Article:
E-Cigarette Marketing Is Working

CDC says use of emerging tobacco products has grown dramatically among young people in recent years.

MIAMI, FL - SEPTEMBER 06: Chloe Lamb enjoys an electronic cigarette at the Vapor Shark store on September 6, 2013 in Miami, Florida. E-cigarette manufacturers have seen a surge in popularity for the battery-powered devices that give users a vapor filled experience with nicotine and other additives, like flavoring. (Photo by Joe Raedle/Getty Images)
National Journal
Sophie Novack
Add to Briefcase
See more stories about...
Sophie Novack
Nov. 14, 2013, 11:54 a.m.

Emer­ging to­bacco products like e-ci­gar­ettes and hookahs are rap­idly grow­ing in pop­ular­ity among middle and high school stu­dents, ac­cord­ing to a new re­port re­leased Thursday by the Cen­ters for Dis­ease Con­trol and Pre­ven­tion.

Data from the 2012 Na­tion­al Youth To­bacco Sur­vey shows cur­rent e-ci­gar­ette use rose from 0.6 per­cent in 2011 to 1.1 per­cent in 2012 among middle-school stu­dents, and from 1.5 per­cent to 2.8 per­cent among high school stu­dents. Hookah use rose from 4.1 per­cent to 5.4 per­cent among high school stu­dents.

Mean­while, there was no sig­ni­fic­ant de­cline in ci­gar­ette smoking or over­all to­bacco use among stu­dents. 

A com­mon cri­ti­cism of e-ci­gar­ettes is that they are used in tan­dem with, or as a gate­way to, oth­er products, such as stand­ard to­bacco ci­gar­ettes, which are gen­er­ally con­sidered more harm­ful. The fact that e-ci­gar­ette and hookah use are on the rise without a de­cline in to­bacco ci­gar­ette us­age would in­dic­ate that many are dual users.

“A large por­tion of kids who use to­bacco are smoking products oth­er than ci­gar­ettes, in­clud­ing ci­gars and hookahs, which are sim­il­arly dan­ger­ous,” said Dr. Tim McAfee, dir­ect­or of CDC’s Of­fice on Smoking and Health. 

The re­port states that the in­creased us­age could be a res­ult of in­creased mar­ket­ing and avail­ab­il­ity of the products, and the per­cep­tion they may be less harm­ful al­tern­at­ives.

Law­makers ex­pressed con­cern re­cently that e-ci­gar­ette com­pan­ies are mar­ket­ing dir­ectly to youths, through glitzy, sexed-up ad­vert­ising and fla­vors like cook­ies-and-cream.

E-ci­gar­ettes and hookah are not cur­rently reg­u­lated like stand­ard to­bacco products, so mar­ket­ing is not lim­ited. The Food and Drug Ad­min­is­tra­tion has said it in­tends to is­sue a rule that ex­tends the “to­bacco products” um­brella to these cat­egor­ies as well, but such a reg­u­la­tion has not yet been is­sued.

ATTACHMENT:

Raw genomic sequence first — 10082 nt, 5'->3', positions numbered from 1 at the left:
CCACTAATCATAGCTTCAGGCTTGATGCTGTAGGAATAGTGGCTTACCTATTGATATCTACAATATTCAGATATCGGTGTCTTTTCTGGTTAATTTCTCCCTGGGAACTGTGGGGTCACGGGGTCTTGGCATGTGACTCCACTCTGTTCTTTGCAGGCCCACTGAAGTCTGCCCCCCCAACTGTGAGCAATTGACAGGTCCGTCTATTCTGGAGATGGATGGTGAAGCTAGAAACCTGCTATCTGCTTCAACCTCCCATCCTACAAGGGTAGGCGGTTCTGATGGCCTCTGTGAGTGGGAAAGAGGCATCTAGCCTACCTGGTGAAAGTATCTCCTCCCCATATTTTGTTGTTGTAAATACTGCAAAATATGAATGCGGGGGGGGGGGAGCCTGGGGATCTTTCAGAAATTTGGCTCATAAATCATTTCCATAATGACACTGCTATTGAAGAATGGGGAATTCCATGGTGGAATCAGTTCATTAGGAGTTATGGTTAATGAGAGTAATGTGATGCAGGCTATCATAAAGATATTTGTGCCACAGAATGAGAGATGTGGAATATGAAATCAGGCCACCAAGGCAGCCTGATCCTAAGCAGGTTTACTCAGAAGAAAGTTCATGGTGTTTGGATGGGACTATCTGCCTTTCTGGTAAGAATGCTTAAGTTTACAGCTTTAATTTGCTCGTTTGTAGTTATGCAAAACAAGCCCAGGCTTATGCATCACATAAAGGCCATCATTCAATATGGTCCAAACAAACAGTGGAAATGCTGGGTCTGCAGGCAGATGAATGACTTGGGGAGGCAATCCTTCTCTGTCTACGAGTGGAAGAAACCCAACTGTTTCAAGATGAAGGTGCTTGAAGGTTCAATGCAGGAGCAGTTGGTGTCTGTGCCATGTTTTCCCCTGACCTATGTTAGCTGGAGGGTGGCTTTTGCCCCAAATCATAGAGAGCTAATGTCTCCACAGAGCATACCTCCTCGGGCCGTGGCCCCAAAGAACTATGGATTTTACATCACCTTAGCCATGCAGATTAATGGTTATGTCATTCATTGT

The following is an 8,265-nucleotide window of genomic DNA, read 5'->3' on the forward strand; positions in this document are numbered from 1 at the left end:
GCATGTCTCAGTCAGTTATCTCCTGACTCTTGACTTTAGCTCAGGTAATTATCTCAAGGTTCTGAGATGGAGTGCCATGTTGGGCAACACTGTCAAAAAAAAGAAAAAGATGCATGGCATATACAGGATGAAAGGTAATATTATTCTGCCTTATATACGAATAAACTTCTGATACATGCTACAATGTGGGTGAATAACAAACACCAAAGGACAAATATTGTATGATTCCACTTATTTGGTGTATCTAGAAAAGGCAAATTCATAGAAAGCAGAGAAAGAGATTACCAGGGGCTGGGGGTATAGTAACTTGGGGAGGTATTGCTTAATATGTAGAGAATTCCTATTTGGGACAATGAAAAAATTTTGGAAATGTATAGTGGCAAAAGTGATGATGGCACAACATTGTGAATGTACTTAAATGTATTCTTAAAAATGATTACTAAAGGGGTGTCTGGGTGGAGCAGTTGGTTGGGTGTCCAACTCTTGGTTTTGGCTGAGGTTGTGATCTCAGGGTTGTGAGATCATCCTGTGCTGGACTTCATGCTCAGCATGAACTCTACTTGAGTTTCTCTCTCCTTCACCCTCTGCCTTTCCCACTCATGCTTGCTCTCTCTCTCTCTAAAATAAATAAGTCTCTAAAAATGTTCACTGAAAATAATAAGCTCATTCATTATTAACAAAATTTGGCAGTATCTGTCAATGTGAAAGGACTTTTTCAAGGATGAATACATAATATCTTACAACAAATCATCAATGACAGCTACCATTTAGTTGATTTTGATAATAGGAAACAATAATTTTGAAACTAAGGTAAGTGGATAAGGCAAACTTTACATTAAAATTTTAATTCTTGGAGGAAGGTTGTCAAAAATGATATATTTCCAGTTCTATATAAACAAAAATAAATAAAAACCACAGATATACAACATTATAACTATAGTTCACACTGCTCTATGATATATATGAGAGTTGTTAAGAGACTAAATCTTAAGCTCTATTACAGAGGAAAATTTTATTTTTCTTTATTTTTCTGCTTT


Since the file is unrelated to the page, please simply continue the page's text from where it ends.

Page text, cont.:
What We're Following See More »
NRA Chief: Leftist Protesters Are Paid
2 days ago
Trump Still on Campaign Rhetoric
2 days ago
Trump Rails On Obamacare
2 days ago

After spending a few minutes re-litigating the Democratic primary, Donald Trump turned his focus to Obamacare. “I inherited a mess, believe me. We also inherited a failed healthcare law that threatens our medical system with absolute and total catastrophe” he said. “I’ve been watching and nobody says it, but Obamacare doesn’t work.” He finished, "so we're going to repeal and replace Obamacare."

Trump Goes After The Media
2 days ago

Donald Trump lobbed his first attack at the “dishonest media” about a minute into his speech, saying that the media would not appropriately cover the standing ovation that he received. “We are fighting the fake news,” he said, before doubling down on his previous claim that the press is “the enemy of the people." However, he made a distinction, saying that he doesn't think all media is the enemy, just the "fake news."

Report: Trump Asked FBI to Deny Russia Stories
2 days ago

"The FBI rejected a recent White House request to publicly knock down media reports about communications between Donald Trump's associates and Russians known to US intelligence during the 2016 presidential campaign, multiple US officials briefed on the matter tell CNN. But a White House official said late Thursday that the request was only made after the FBI indicated to the White House it did not believe the reporting to be accurate."


Welcome to National Journal!

You are currently accessing National Journal from IP access. Please login to access this feature. If you have any questions, please contact your Dedicated Advisor.